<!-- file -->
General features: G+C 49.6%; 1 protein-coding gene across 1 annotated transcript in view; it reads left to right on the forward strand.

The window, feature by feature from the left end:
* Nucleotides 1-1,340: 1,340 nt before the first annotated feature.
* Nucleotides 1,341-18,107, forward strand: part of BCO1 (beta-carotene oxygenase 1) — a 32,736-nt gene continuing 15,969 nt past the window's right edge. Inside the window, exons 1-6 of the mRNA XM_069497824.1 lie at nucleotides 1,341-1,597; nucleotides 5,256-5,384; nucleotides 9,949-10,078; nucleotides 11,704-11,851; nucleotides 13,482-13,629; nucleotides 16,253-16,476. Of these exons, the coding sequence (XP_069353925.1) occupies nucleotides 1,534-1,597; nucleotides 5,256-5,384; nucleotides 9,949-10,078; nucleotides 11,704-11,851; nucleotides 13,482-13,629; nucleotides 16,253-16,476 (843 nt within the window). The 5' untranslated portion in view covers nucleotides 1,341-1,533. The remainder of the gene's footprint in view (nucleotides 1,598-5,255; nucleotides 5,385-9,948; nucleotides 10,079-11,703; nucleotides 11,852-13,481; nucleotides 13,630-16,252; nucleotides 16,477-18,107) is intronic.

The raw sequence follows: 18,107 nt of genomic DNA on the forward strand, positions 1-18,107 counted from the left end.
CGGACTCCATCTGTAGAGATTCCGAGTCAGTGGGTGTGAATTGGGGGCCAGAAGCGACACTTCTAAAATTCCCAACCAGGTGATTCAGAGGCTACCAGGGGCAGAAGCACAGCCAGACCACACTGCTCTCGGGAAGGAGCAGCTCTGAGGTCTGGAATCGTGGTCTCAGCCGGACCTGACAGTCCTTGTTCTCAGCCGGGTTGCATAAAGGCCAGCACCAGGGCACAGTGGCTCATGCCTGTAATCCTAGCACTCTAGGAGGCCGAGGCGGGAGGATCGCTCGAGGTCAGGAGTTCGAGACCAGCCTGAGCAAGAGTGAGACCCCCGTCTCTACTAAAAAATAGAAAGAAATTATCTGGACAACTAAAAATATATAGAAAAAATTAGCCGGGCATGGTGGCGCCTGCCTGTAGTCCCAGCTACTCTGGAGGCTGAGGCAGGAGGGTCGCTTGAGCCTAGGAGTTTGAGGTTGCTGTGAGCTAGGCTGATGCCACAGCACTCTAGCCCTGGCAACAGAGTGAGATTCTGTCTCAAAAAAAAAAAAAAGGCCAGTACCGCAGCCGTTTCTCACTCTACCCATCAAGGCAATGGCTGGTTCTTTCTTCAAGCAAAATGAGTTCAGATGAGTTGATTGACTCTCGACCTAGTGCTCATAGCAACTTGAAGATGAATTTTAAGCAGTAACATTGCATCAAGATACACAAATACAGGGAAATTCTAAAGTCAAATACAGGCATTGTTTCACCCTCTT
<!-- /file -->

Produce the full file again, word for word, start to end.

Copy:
General features: G+C 49.6%; 1 protein-coding gene across 1 annotated transcript in view; it reads left to right on the forward strand.

The window, feature by feature from the left end:
* Nucleotides 1-1,340: 1,340 nt before the first annotated feature.
* Nucleotides 1,341-18,107, forward strand: part of BCO1 (beta-carotene oxygenase 1) — a 32,736-nt gene continuing 15,969 nt past the window's right edge. Inside the window, exons 1-6 of the mRNA XM_069497824.1 lie at nucleotides 1,341-1,597; nucleotides 5,256-5,384; nucleotides 9,949-10,078; nucleotides 11,704-11,851; nucleotides 13,482-13,629; nucleotides 16,253-16,476. Of these exons, the coding sequence (XP_069353925.1) occupies nucleotides 1,534-1,597; nucleotides 5,256-5,384; nucleotides 9,949-10,078; nucleotides 11,704-11,851; nucleotides 13,482-13,629; nucleotides 16,253-16,476 (843 nt within the window). The 5' untranslated portion in view covers nucleotides 1,341-1,533. The remainder of the gene's footprint in view (nucleotides 1,598-5,255; nucleotides 5,385-9,948; nucleotides 10,079-11,703; nucleotides 11,852-13,481; nucleotides 13,630-16,252; nucleotides 16,477-18,107) is intronic.

The raw sequence follows: 18,107 nt of genomic DNA on the forward strand, positions 1-18,107 counted from the left end.
CGGACTCCATCTGTAGAGATTCCGAGTCAGTGGGTGTGAATTGGGGGCCAGAAGCGACACTTCTAAAATTCCCAACCAGGTGATTCAGAGGCTACCAGGGGCAGAAGCACAGCCAGACCACACTGCTCTCGGGAAGGAGCAGCTCTGAGGTCTGGAATCGTGGTCTCAGCCGGACCTGACAGTCCTTGTTCTCAGCCGGGTTGCATAAAGGCCAGCACCAGGGCACAGTGGCTCATGCCTGTAATCCTAGCACTCTAGGAGGCCGAGGCGGGAGGATCGCTCGAGGTCAGGAGTTCGAGACCAGCCTGAGCAAGAGTGAGACCCCCGTCTCTACTAAAAAATAGAAAGAAATTATCTGGACAACTAAAAATATATAGAAAAAATTAGCCGGGCATGGTGGCGCCTGCCTGTAGTCCCAGCTACTCTGGAGGCTGAGGCAGGAGGGTCGCTTGAGCCTAGGAGTTTGAGGTTGCTGTGAGCTAGGCTGATGCCACAGCACTCTAGCCCTGGCAACAGAGTGAGATTCTGTCTCAAAAAAAAAAAAAAGGCCAGTACCGCAGCCGTTTCTCACTCTACCCATCAAGGCAATGGCTGGTTCTTTCTTCAAGCAAAATGAGTTCAGATGAGTTGATTGACTCTCGACCTAGTGCTCATAGCAACTTGAAGATGAATTTTAAGCAGTAACATTGCATCAAGATACACAAATACAGGGAAATTCTAAAGTCAAATACAGGCATTGTTTCACCCTCTT